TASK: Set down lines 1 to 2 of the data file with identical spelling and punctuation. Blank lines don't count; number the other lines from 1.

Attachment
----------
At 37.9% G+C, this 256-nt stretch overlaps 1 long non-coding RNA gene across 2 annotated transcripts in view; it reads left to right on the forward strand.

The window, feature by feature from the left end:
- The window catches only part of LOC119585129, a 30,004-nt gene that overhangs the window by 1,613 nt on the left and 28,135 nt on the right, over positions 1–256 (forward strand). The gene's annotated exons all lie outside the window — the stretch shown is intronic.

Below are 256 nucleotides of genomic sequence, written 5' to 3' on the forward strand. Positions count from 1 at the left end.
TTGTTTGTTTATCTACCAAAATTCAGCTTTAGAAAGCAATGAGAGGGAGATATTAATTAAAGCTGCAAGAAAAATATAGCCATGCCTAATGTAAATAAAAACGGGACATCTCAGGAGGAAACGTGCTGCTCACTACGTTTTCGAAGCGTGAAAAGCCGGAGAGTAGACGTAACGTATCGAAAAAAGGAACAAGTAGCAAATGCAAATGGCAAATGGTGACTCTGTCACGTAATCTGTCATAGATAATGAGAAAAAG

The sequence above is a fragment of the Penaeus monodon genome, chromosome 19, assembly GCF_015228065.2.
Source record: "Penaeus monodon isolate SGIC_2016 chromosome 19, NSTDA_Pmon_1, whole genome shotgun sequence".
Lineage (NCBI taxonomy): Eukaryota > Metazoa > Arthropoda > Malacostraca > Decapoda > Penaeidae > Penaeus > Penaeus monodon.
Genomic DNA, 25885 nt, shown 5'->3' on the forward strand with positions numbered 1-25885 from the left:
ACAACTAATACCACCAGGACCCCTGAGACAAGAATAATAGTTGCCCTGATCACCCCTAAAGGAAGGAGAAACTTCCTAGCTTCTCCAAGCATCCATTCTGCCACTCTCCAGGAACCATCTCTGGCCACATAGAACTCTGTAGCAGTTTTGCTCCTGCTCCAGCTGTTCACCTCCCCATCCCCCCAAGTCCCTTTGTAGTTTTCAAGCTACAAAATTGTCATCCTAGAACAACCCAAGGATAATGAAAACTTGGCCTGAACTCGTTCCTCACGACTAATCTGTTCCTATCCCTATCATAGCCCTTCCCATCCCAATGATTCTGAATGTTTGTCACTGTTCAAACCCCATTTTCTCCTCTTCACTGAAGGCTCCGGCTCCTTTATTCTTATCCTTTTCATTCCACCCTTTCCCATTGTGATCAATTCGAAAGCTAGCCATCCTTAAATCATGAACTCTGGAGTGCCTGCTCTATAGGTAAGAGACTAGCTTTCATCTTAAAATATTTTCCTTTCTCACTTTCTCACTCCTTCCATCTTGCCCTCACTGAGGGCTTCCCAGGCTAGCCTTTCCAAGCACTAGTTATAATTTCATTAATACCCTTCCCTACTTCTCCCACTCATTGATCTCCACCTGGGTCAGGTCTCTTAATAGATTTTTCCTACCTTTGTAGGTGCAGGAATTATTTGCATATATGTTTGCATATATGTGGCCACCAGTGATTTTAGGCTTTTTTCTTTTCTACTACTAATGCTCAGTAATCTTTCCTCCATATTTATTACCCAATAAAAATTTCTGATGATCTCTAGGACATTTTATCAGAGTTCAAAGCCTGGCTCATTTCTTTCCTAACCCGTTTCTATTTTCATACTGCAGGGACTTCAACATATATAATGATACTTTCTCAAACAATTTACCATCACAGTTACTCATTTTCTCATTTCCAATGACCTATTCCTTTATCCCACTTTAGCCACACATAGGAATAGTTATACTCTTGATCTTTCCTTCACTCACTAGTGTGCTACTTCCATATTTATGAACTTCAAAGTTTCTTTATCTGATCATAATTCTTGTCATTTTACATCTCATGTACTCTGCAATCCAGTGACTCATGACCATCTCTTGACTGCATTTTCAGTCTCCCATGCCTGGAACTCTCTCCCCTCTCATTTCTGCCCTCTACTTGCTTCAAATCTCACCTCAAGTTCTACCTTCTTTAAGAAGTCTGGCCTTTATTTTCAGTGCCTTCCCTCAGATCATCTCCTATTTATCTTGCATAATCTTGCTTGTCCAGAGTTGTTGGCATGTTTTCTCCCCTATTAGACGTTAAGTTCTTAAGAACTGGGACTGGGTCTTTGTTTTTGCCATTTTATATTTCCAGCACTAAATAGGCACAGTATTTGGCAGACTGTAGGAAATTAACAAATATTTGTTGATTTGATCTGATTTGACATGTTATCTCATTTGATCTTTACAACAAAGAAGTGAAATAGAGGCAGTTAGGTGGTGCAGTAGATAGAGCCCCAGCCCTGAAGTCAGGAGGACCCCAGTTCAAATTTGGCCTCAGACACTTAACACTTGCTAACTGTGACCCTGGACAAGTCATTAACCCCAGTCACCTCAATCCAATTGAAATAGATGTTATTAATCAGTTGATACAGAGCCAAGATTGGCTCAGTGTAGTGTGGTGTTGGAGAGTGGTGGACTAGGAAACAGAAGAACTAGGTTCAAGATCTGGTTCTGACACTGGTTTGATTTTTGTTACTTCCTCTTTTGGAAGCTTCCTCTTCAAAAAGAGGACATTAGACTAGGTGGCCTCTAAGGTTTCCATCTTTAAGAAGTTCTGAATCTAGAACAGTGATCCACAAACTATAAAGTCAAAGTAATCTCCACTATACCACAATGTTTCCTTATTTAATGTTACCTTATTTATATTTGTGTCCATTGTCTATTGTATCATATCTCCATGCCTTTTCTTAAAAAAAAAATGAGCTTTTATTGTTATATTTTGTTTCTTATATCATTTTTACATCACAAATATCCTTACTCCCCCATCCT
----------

At 37.9% G+C, this 256-nt stretch overlaps 1 long non-coding RNA gene across 2 annotated transcripts in view; it reads left to right on the forward strand.

The window, feature by feature from the left end: